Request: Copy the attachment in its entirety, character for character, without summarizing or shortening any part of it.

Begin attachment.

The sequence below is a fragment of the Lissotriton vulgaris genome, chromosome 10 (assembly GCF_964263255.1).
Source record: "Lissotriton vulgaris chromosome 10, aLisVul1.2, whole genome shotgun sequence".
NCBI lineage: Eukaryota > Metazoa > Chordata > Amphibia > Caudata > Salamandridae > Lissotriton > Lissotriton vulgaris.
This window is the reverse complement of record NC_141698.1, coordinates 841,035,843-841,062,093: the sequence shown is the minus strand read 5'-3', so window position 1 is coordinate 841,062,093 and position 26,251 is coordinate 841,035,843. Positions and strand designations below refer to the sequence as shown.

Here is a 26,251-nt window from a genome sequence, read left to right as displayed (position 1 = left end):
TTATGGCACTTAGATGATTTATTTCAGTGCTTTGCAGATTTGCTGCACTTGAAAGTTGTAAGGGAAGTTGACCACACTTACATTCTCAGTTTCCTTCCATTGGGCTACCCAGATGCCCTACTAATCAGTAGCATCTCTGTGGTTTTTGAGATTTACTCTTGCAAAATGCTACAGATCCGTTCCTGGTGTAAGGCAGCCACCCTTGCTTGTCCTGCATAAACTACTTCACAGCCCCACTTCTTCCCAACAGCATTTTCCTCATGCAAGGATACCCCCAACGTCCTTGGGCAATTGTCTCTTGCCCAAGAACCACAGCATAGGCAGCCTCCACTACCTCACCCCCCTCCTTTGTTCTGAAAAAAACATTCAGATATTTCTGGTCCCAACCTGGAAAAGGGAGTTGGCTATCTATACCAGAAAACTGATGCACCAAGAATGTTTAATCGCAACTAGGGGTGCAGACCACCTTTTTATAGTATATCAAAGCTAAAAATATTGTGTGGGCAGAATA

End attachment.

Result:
The sequence below is a fragment of the Lissotriton vulgaris genome, chromosome 10 (assembly GCF_964263255.1).
Source record: "Lissotriton vulgaris chromosome 10, aLisVul1.2, whole genome shotgun sequence".
NCBI lineage: Eukaryota > Metazoa > Chordata > Amphibia > Caudata > Salamandridae > Lissotriton > Lissotriton vulgaris.
This window is the reverse complement of record NC_141698.1, coordinates 841,035,843-841,062,093: the sequence shown is the minus strand read 5'-3', so window position 1 is coordinate 841,062,093 and position 26,251 is coordinate 841,035,843. Positions and strand designations below refer to the sequence as shown.

Here is a 26,251-nt window from a genome sequence, read left to right as displayed (position 1 = left end):
TTATGGCACTTAGATGATTTATTTCAGTGCTTTGCAGATTTGCTGCACTTGAAAGTTGTAAGGGAAGTTGACCACACTTACATTCTCAGTTTCCTTCCATTGGGCTACCCAGATGCCCTACTAATCAGTAGCATCTCTGTGGTTTTTGAGATTTACTCTTGCAAAATGCTACAGATCCGTTCCTGGTGTAAGGCAGCCACCCTTGCTTGTCCTGCATAAACTACTTCACAGCCCCACTTCTTCCCAACAGCATTTTCCTCATGCAAGGATACCCCCAACGTCCTTGGGCAATTGTCTCTTGCCCAAGAACCACAGCATAGGCAGCCTCCACTACCTCACCCCCCTCCTTTGTTCTGAAAAAAACATTCAGATATTTCTGGTCCCAACCTGGAAAAGGGAGTTGGCTATCTATACCAGAAAACTGATGCACCAAGAATGTTTAATCGCAACTAGGGGTGCAGACCACCTTTTTATAGTATATCAAAGCTAAAAATATTGTGTGGGCAGAATA